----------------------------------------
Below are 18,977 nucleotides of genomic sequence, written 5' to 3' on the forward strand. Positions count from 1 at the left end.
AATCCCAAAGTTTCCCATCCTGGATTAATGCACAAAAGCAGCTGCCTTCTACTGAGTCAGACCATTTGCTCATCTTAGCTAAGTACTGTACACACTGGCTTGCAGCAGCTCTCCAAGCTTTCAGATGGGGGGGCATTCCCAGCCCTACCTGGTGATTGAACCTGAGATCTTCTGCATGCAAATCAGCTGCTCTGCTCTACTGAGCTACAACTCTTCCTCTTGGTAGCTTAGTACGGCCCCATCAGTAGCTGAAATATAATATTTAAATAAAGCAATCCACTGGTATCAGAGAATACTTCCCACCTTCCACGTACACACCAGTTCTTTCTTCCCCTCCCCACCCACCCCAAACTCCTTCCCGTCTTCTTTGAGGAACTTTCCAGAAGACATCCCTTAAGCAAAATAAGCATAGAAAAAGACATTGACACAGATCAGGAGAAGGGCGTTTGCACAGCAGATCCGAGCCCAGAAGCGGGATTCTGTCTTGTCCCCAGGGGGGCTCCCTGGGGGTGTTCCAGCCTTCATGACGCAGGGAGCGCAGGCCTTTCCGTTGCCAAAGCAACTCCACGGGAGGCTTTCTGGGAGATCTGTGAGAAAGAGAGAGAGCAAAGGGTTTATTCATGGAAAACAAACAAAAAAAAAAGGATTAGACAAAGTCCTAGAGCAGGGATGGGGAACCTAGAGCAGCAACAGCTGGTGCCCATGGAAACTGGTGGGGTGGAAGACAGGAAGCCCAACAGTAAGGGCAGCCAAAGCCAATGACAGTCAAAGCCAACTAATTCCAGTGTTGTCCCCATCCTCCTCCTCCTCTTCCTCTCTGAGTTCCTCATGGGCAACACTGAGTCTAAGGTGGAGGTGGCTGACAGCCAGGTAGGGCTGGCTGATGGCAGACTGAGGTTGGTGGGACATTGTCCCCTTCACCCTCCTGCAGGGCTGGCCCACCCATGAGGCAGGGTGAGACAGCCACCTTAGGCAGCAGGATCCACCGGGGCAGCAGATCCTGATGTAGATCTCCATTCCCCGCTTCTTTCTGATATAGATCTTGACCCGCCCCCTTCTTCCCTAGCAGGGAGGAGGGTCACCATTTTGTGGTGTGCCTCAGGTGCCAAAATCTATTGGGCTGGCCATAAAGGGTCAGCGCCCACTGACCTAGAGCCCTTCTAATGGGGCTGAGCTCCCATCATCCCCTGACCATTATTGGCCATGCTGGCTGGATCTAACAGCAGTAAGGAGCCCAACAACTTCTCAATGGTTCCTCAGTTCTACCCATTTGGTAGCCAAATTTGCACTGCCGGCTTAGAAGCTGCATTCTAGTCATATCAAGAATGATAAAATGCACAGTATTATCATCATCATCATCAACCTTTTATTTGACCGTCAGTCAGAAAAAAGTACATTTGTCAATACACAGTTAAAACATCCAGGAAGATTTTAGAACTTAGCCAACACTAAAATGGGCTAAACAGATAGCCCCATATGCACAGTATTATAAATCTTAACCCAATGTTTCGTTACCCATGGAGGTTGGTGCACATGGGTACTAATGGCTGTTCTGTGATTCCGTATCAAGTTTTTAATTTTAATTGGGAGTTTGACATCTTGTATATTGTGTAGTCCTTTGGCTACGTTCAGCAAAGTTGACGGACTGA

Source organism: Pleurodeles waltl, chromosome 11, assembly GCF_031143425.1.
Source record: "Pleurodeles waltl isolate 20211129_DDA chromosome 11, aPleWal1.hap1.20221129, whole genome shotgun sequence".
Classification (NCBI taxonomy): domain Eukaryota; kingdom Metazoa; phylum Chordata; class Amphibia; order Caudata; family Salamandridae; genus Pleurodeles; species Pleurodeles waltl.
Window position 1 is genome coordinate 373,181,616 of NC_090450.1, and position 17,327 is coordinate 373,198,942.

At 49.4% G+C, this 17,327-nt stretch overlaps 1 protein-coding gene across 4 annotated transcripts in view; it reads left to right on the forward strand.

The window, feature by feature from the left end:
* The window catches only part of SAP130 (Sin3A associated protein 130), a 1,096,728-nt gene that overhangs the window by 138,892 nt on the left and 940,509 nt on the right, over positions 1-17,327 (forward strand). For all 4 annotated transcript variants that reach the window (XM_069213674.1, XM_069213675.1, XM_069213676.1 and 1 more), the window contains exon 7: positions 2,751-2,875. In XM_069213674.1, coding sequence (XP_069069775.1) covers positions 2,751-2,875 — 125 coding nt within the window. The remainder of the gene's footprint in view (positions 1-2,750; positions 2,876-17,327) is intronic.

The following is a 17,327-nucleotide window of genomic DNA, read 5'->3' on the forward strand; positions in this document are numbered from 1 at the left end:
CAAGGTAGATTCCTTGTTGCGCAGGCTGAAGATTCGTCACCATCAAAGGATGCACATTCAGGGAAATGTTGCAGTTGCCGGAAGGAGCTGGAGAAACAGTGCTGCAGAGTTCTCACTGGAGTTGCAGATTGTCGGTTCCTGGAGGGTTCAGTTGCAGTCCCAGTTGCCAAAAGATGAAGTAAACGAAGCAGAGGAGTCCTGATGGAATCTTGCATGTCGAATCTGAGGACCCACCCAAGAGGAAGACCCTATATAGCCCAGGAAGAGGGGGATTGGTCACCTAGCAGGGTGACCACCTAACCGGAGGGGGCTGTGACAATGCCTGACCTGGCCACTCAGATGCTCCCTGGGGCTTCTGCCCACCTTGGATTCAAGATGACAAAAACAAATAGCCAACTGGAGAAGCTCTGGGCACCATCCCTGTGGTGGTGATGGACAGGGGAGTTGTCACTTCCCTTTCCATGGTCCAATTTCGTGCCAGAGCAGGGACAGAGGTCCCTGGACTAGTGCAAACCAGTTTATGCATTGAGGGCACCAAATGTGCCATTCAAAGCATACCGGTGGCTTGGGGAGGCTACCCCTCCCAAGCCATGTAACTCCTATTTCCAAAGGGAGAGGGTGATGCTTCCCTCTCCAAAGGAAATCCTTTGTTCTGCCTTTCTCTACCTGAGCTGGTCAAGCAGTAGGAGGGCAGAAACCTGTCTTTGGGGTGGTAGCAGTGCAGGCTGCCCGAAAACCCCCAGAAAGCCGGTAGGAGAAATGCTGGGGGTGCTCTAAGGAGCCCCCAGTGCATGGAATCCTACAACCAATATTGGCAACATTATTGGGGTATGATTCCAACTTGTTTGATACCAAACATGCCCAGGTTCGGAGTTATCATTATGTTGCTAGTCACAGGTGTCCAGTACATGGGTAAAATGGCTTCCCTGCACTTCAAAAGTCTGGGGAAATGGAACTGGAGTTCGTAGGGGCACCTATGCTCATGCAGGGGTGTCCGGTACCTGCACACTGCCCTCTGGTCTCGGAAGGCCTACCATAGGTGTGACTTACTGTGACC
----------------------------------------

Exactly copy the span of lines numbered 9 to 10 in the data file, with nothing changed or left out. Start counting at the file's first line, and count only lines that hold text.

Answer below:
* The window catches only part of SAP130 (Sin3A associated protein 130), a 1,096,728-nt gene that overhangs the window by 138,892 nt on the left and 940,509 nt on the right, over positions 1-17,327 (forward strand). For all 4 annotated transcript variants that reach the window (XM_069213674.1, XM_069213675.1, XM_069213676.1 and 1 more), the window contains exon 7: positions 2,751-2,875. In XM_069213674.1, coding sequence (XP_069069775.1) covers positions 2,751-2,875 — 125 coding nt within the window. The remainder of the gene's footprint in view (positions 1-2,750; positions 2,876-17,327) is intronic.

The following is a 17,327-nucleotide window of genomic DNA, read 5'->3' on the forward strand; positions in this document are numbered from 1 at the left end: